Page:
CLOSE
Original image

4 Ways to Become a Diabolical Genius from the Comfort of Your Home

Original image

If your name is Angus MacGyver, all you need to lay waste to life's obstacles—from hotwiring a moped to breaking out of a heavily guarded Soviet prison—is a tube sock, a jar of mayonnaise, and a roll of duct tape. If you're anyone else, you'll probably need this guide. But don't push your luck. Being a diabolical genius is not for the faint of heart. So unless you're willing to be maimed, arraigned, and shipped off to Gitmo, we suggest you don't try this at home.

1. Pick your teeth, pick a lock

If you consistently find yourself locked out of your house, and you're fanatical about dental hygiene, today is your lucky day. Meet the Oral-B Hummingbird. It flosses, it gyrates, it messages your gums. But most importantly, it can easily be converted into a remarkably effective, motorized lock-pick. With minimal effort, and a few dollars worth of supplies, a converted Hummingbird will pick just about any padlock in seconds.

First, you'll need to dissect the Hummingbird. Break open the casing and swap out the AAA battery for a beefy 9-volt by melting a small hole in the bottom of battery shell. Next, lace the wires to the battery terminals, cut the tip off of your store-bought lock pick, and superglue it to the Hummingbird. Easy as pie.

So next time your dentist tells you that you need a root canal, don't get a second opinion, just break into the office at night and swap out your dental records. Not only will you avoid painful, costly oral surgery, but after the medical malpractice lawsuit, you can just let your teeth rot and buy some shiny new dentures.

[Learn more at InventGeek.com]

2. Make free phone calls

evanpost2.jpg

Tired of paying for long distance? No worries. Just buy a box of Cap'n Crunch.

Believe it or not, in the early 1970s, that would have been an acceptable answer. That's because, beginning in the mid-60s, Cap'n Crunch cereal came with a small plastic whistle that was easily modified to emit a tone at 2600 hertz—the exact frequency used by AT&T to indicate an available trunk line to route a new long distance phone call.

John Draper, a Vietnam War veteran, and lifetime "phreaker", discovered the secret of the toy whistle with longtime friend Joe Engressia in 1971. Phreaking—a portmanteau of the words "phone" and "freak"—was a relatively new field at the time, and Draper and Engressia were on the cutting edge. By blowing the whistle, Draper, who later came to be known in phreaking circles by the pseudonyms Captain Crunch and Crunchman, was able disconnect one end of the trunk, allowing the end that was still connected to enter operator mode, thus circumventing the automated billing system. Through further experimentation, Draper was able to build a blue box, a small electronic device capable of reproducing many other tones used by the phone company.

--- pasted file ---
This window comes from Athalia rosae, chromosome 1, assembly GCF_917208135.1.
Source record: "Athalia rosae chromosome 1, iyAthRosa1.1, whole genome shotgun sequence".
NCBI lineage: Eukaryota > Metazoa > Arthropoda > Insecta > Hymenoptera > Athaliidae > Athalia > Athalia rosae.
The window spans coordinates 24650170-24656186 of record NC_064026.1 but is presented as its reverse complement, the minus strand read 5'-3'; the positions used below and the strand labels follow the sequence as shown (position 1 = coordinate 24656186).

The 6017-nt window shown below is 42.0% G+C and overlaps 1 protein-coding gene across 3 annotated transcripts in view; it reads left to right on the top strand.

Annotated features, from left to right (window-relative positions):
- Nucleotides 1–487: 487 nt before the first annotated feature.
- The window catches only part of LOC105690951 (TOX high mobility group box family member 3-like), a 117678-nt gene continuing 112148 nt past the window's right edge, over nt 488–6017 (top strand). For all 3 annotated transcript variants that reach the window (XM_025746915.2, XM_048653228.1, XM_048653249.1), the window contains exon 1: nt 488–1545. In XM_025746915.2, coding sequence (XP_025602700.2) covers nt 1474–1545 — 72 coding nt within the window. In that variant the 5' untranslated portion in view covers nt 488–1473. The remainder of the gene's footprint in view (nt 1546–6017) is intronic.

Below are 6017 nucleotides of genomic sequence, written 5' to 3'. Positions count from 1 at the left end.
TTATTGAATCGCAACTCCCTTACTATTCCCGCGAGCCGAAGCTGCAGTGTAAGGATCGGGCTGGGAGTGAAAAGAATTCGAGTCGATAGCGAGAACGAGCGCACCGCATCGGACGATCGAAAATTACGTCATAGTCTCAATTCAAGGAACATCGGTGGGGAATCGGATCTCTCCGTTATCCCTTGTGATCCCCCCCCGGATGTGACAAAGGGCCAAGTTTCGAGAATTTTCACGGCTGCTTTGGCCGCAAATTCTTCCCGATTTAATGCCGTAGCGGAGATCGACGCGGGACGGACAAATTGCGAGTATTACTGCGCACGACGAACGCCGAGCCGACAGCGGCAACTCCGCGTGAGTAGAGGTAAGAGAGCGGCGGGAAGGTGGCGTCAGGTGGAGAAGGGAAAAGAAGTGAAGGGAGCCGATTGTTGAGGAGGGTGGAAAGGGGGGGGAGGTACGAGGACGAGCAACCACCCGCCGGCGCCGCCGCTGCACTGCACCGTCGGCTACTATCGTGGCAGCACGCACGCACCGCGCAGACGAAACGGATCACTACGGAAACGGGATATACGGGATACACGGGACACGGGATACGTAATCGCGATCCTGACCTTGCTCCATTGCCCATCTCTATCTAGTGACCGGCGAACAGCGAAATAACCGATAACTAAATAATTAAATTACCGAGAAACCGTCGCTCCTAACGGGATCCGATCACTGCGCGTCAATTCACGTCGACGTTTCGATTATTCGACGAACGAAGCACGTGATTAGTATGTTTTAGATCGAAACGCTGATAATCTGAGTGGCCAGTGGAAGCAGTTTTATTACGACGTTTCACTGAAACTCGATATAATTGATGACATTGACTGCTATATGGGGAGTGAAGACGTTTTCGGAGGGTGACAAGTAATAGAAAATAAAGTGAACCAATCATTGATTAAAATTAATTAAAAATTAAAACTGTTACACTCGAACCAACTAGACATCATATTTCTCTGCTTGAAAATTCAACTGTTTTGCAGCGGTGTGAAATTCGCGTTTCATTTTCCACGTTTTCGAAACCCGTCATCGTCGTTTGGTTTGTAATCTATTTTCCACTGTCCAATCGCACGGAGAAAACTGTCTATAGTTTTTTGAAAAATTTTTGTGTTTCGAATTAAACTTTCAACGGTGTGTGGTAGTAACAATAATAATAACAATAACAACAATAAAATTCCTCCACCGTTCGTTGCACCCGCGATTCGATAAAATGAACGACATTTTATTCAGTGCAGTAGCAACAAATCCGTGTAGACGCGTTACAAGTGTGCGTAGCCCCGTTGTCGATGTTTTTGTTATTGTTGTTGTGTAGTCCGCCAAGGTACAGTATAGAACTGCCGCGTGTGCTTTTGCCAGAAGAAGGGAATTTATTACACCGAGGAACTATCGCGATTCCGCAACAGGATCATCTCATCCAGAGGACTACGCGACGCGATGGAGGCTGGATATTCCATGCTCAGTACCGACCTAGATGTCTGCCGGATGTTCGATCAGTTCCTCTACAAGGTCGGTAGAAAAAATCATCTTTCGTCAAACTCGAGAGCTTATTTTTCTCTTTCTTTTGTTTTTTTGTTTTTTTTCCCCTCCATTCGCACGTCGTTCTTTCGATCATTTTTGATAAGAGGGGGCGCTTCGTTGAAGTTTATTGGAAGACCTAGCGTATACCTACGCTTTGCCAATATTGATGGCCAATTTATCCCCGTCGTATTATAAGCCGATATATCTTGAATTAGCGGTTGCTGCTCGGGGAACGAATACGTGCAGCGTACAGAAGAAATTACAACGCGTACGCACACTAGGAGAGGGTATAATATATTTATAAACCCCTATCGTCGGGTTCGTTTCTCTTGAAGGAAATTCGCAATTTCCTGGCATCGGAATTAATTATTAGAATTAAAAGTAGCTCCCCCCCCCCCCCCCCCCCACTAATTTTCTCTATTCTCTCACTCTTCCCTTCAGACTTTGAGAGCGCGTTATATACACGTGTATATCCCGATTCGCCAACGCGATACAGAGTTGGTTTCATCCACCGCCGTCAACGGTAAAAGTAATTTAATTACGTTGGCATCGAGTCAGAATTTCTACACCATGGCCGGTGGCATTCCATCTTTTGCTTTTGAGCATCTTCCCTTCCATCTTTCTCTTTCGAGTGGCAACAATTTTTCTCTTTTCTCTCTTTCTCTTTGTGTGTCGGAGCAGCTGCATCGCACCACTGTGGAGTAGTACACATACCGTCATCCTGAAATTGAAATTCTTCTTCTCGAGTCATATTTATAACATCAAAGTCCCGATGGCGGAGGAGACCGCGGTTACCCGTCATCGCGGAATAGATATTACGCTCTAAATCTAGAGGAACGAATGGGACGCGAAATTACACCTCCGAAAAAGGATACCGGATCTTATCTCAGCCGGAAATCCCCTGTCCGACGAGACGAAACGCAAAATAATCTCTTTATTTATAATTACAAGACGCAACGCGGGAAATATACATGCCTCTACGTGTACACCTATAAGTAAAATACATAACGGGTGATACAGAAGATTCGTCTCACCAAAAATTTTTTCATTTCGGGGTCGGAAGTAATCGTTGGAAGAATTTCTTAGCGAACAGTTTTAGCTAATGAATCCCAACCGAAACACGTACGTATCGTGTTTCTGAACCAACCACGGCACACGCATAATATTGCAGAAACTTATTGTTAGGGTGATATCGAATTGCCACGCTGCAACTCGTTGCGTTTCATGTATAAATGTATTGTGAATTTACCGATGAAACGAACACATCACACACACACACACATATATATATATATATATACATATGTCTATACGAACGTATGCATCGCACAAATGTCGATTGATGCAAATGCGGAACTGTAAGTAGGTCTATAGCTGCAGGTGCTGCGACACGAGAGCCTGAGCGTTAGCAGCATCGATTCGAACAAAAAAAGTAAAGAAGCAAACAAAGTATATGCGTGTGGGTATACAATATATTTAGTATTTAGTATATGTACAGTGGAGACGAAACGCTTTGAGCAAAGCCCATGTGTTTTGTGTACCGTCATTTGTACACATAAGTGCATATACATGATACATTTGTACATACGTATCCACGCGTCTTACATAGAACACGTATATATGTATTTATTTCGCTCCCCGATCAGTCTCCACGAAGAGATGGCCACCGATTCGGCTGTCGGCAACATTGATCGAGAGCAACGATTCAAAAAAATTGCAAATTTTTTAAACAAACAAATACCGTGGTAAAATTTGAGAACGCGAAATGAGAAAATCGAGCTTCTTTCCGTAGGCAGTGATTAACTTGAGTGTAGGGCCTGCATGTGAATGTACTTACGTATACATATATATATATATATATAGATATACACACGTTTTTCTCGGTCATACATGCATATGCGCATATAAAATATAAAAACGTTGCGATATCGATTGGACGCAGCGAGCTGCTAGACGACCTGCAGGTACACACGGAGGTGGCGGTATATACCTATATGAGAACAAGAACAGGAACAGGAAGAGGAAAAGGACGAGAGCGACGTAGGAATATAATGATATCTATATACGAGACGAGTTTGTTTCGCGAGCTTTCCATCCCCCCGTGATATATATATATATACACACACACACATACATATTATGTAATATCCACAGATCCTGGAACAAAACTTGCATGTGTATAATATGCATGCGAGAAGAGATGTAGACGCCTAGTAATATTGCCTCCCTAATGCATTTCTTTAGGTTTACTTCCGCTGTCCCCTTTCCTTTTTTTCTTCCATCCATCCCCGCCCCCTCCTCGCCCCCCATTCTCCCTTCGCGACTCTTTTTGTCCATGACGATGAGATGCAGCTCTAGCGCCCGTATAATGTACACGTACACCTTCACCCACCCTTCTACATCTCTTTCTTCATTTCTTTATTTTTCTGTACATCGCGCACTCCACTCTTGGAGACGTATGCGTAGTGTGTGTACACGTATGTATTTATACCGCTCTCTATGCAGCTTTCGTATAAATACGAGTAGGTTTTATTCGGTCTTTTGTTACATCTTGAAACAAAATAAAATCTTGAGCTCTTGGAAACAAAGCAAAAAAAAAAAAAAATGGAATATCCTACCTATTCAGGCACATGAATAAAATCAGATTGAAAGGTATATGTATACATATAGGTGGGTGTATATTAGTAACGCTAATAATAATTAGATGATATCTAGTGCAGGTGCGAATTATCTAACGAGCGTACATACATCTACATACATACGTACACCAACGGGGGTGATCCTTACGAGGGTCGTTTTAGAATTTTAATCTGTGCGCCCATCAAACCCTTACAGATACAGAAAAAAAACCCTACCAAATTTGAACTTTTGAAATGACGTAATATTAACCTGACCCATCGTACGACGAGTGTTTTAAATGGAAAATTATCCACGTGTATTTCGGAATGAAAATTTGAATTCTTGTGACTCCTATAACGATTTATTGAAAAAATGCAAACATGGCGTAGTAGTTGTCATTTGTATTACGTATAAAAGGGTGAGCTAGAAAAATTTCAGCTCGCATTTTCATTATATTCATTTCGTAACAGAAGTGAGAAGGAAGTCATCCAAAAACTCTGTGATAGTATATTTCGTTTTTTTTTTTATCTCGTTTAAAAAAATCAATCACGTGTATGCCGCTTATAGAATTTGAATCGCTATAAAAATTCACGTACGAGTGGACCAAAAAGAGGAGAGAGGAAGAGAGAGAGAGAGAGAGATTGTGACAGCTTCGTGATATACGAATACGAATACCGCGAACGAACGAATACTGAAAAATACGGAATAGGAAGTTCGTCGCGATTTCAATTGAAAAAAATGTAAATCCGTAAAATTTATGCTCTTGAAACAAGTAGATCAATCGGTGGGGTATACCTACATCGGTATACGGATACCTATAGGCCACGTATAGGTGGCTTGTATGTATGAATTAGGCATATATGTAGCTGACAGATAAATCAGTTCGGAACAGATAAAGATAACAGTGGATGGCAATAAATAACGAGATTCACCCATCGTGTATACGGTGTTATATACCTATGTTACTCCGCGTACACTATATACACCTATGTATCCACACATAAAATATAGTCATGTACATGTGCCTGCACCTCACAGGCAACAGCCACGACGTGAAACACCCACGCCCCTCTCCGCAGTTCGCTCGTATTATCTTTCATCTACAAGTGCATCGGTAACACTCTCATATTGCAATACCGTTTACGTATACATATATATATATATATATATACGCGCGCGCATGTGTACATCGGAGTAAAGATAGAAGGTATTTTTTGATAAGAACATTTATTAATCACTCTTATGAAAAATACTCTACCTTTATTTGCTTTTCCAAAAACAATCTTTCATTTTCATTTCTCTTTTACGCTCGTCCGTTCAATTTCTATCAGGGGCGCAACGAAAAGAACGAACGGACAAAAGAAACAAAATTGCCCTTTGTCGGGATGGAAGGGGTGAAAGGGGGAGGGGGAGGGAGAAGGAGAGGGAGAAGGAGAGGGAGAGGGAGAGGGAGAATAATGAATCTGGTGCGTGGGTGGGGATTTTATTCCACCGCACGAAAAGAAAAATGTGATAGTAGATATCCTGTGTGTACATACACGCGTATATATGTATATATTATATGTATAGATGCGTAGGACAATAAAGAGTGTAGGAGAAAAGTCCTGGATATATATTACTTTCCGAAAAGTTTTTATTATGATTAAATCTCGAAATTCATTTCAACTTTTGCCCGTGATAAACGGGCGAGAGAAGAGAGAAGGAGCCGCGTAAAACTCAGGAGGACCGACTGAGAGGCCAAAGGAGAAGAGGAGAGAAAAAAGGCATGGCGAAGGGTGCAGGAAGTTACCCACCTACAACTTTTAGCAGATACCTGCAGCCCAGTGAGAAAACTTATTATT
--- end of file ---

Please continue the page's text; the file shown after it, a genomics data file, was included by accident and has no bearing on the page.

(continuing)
Before long, Draper became a household name. In 1971 an article in Esquire, "The Secrets of the Little Blue Box," detailed his phreaking exploits. The article also brought him to the attention of Steve Wozniak, who, along with Apple co-founder Steve Jobs, did a little phreaking of their own under Draper's tutelage.

But all good things must come to an end. In 1972 Draper was arrested on toll fraud charges and sentenced to five years probation. Which just goes to show, if you play with little plastic whistles, eventually, you're gonna get burned.

[Learn more at JetCityOrange.com]

3. Blow up your kitchen

drano.jpg

If you're an aspiring chemist (or current pyromaniac) this one's for you. One would assume creating a volatile, highly flammable gas would, at very least, require a fully stocked laboratory and a PhD. In fact, it requires a bottle of Drano, some aluminum foil, and a glass bottle.

First, take a sheet of aluminum foil and stuff it into the bottom of a bottle. If you're really particular about your diabolical experiments, tear the aluminum foil into small pieces instead of crumpling it. This creates more surface area, which speeds up the reaction. Simply pour the Drano over the chards of foil, and voila, hydrogen gas will begin to form.

The chemical reaction at hand is actually quite simple. Drano acts as a reducing agent. It's primarily sodium hydroxide. Aluminum is the oxidizing agent. The protective aluminum oxide coating on the foil is dissolved by the sodium hydroxide forming a complex ion: